Smitten with archaeology, he received a Fulbright scholarship to study artifacts that enslaved Africans either brought with them to Jamaica or recreated once they arrived, and went on to earn a doctorate in anthropology at the University of Florida.

Courtesy of Justin Dunnavant
Justin Dunnavant: “Nothing excites and inspires me more than how fresh and new the questions we’re exploring tend to be. There’s still so much out there to explore and discover.”

While at UF in 2011, Dunnavant and his colleague Ayana Omilade Flewellen, now an anthropology professor at UC Riverside, founded the Society of Black Archaeologists. Starting from an email list of 50 people, the organization has now grown to more than 250 paid members around the world, created research collaborations, increased visibility for Black leaders in the field and funded a scholarship program.

And it was a connection the duo made through their new organization that ultimately enabled Dunnavant to take his archaeological studies underwater. At the time, Dunnavant could barely swim across a pool. But a call from an organization called Diving with a Purpose changed that.

“They approached us and said, ‘We’re a bunch of African American scuba divers who assist with archaeology. You have a group of archaeologists who don’t know how to dive. What if we joined forces?’” Dunnavant says.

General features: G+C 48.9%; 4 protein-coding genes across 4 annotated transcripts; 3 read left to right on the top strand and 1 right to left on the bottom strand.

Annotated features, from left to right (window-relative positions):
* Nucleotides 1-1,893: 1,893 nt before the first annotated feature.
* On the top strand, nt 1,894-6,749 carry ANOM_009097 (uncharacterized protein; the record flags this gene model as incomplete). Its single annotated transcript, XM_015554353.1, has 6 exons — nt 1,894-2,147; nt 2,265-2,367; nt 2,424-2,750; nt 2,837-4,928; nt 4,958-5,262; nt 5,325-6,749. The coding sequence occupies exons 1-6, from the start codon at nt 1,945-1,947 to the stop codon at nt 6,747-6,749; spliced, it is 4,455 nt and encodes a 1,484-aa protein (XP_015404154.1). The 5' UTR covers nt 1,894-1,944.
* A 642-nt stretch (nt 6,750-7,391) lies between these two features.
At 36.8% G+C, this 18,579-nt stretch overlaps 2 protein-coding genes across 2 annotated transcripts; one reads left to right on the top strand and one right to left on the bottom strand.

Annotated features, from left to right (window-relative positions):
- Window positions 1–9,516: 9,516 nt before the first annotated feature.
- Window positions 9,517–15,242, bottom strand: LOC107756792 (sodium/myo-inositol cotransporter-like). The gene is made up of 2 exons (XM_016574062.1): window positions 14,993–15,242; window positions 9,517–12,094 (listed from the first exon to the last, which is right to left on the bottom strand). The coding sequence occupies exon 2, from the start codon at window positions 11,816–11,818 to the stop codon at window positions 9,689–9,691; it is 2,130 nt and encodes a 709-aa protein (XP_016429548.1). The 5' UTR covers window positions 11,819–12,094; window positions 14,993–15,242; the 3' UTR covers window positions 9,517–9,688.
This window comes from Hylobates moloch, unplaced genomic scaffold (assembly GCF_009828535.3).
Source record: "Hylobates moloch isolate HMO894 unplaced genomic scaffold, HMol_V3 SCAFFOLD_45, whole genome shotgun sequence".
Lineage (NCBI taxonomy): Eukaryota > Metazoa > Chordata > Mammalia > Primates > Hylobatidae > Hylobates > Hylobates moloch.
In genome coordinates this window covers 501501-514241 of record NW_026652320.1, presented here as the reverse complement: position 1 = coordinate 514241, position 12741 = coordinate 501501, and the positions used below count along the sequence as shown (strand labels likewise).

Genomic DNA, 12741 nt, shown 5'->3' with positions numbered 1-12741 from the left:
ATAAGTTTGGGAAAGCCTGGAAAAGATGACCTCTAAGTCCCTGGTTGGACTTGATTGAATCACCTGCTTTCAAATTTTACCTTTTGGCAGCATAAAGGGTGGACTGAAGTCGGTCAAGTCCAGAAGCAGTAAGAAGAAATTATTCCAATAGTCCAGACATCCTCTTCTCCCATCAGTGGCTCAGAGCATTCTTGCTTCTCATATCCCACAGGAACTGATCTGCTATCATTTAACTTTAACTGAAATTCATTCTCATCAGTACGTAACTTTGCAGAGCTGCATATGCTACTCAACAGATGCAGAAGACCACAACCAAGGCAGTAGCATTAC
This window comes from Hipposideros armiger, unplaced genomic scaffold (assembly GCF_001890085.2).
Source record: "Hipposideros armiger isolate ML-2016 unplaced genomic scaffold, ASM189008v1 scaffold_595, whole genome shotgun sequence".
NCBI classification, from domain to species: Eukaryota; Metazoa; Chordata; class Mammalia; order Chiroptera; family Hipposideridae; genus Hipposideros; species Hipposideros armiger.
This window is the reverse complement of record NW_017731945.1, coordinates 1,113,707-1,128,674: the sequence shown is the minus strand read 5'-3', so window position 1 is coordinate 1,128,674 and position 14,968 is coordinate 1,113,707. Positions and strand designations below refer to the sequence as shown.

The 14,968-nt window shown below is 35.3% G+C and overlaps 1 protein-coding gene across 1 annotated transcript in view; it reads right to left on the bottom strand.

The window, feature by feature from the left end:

Inspired by the opportunity, Dunnavant trained in swimming for six months and earned his beginning scuba license in 2016. Even now that he’s a certified diver, he says, every expedition is a chance to hone skills like underwater drawing and mapping. And his work gives him plenty of time to practice: He continues to travel around the world on expeditions with Diving with a Purpose and helps with their workshops to train recreational divers in basic archaeological methods.

Dunnavant’s most recent expedition was to St. John in the U.S. Virgin Islands, where he and a team of nine volunteer divers, including UCLA doctoral student Jewell Humphrey, mapped a shipwreck. The crew completed 77 dives over six days, producing an extensive survey and a map of the site.

Now that he calls UCLA — and Los Angeles — home, Dunnavant has set new goals.

“The UC system comprises one of the largest groups of archaeologists studying colonialism, and there is a great deal we can achieve by collaborating across borders,” he says. “I also have a lot to learn from my colleagues and students at UCLA, and I look forward to many new cutting-edge collaborations.”

Among his plans: creating more offerings in maritime archaeology, particularly in California’s national marine sanctuaries; increasing opportunities for African and African diaspora archaeology; and training a new generation of archaeologists who think critically about how archaeology can facilitate a more just future.

To that end, he plans to arrange weeklong camps to help his UCLA students, as well as local elementary, middle and high school students, learn how relevant archaeology is to their own lives. Igniting that spark in others is just one of the many things Dunnavant loves about his work, even if he doesn’t have an iconic theme song like Indiana Jones — yet.

“What I do have is an undying curiosity,” Dunnavant says. “Nothing excites and inspires me more than how fresh and new the questions we’re exploring tend to be. There’s still so much out there to explore and discover.”